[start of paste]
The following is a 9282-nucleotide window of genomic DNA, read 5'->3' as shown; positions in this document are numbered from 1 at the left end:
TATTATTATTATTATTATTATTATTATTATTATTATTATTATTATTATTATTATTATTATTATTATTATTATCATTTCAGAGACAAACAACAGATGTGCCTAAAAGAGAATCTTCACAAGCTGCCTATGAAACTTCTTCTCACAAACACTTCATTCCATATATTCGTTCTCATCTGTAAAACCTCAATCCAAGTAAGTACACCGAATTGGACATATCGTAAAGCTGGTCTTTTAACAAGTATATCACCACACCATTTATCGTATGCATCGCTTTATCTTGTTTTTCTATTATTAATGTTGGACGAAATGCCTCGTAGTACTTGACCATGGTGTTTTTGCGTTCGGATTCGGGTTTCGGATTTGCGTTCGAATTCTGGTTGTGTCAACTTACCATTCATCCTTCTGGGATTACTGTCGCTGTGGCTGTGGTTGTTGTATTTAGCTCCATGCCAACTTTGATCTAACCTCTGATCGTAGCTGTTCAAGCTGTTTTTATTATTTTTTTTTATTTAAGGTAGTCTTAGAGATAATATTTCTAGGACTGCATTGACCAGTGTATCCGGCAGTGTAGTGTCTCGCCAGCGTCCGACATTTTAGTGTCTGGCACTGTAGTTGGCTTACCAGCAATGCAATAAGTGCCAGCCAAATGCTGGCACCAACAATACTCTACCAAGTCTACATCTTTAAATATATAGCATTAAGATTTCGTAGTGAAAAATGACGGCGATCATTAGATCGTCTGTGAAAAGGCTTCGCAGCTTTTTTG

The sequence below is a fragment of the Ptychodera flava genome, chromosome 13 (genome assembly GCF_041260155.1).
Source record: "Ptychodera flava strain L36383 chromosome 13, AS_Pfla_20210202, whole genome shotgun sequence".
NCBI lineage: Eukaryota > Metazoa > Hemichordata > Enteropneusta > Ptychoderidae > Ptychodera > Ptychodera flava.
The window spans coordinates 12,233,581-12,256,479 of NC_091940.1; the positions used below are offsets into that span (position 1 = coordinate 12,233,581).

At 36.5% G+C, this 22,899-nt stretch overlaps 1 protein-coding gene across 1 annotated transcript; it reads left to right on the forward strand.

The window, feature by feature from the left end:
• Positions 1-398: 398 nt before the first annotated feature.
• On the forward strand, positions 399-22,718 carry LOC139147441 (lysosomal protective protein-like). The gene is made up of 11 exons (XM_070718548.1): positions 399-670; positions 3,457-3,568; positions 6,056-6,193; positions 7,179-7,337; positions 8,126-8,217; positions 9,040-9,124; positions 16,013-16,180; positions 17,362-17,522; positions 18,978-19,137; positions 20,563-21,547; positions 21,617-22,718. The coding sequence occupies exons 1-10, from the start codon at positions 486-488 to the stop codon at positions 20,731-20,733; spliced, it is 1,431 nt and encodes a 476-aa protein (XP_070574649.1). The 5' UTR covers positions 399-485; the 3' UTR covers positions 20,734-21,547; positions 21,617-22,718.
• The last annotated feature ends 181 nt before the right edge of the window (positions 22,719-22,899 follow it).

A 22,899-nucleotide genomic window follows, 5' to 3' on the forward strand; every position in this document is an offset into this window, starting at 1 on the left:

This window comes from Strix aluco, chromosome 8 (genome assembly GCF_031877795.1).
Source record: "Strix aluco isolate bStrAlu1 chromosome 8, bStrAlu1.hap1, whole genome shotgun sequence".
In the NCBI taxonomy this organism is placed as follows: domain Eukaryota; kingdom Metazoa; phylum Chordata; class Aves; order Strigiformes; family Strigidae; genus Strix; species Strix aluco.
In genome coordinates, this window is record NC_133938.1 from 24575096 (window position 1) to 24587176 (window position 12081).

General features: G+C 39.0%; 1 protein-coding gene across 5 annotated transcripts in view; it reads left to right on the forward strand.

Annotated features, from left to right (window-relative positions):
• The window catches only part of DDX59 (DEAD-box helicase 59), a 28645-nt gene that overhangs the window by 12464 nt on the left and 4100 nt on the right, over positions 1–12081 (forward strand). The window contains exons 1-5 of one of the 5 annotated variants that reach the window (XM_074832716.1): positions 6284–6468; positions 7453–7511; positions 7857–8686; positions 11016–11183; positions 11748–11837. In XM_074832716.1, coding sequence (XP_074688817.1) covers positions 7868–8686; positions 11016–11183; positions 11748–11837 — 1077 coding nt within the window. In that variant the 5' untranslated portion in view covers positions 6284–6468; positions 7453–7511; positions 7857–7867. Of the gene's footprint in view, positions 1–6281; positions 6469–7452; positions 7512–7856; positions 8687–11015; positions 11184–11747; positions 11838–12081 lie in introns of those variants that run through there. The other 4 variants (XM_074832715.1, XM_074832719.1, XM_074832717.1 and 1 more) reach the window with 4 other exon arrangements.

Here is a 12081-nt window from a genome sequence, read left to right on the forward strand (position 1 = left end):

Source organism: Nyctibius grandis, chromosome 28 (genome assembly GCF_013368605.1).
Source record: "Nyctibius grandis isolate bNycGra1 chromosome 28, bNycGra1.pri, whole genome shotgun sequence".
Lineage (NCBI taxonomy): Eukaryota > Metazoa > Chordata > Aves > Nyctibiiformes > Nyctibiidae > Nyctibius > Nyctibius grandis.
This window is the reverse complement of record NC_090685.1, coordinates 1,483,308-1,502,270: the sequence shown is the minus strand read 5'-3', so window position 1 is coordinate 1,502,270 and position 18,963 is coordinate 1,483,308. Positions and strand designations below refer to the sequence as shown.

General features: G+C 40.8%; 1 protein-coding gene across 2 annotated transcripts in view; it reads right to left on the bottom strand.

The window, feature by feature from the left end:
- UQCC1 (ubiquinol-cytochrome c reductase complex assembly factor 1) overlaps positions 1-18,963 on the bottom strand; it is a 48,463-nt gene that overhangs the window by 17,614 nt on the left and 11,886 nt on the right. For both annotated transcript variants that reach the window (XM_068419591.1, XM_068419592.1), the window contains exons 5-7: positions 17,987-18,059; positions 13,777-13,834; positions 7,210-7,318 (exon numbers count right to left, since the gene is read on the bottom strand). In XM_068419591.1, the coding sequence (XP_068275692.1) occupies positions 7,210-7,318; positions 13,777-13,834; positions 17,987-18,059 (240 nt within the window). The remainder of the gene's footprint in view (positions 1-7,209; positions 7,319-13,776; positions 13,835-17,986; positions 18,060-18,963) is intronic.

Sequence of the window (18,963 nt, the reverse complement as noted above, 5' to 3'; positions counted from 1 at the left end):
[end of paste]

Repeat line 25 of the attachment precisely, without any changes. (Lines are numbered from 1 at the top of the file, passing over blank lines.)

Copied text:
General features: G+C 40.8%; 1 protein-coding gene across 2 annotated transcripts in view; it reads right to left on the bottom strand.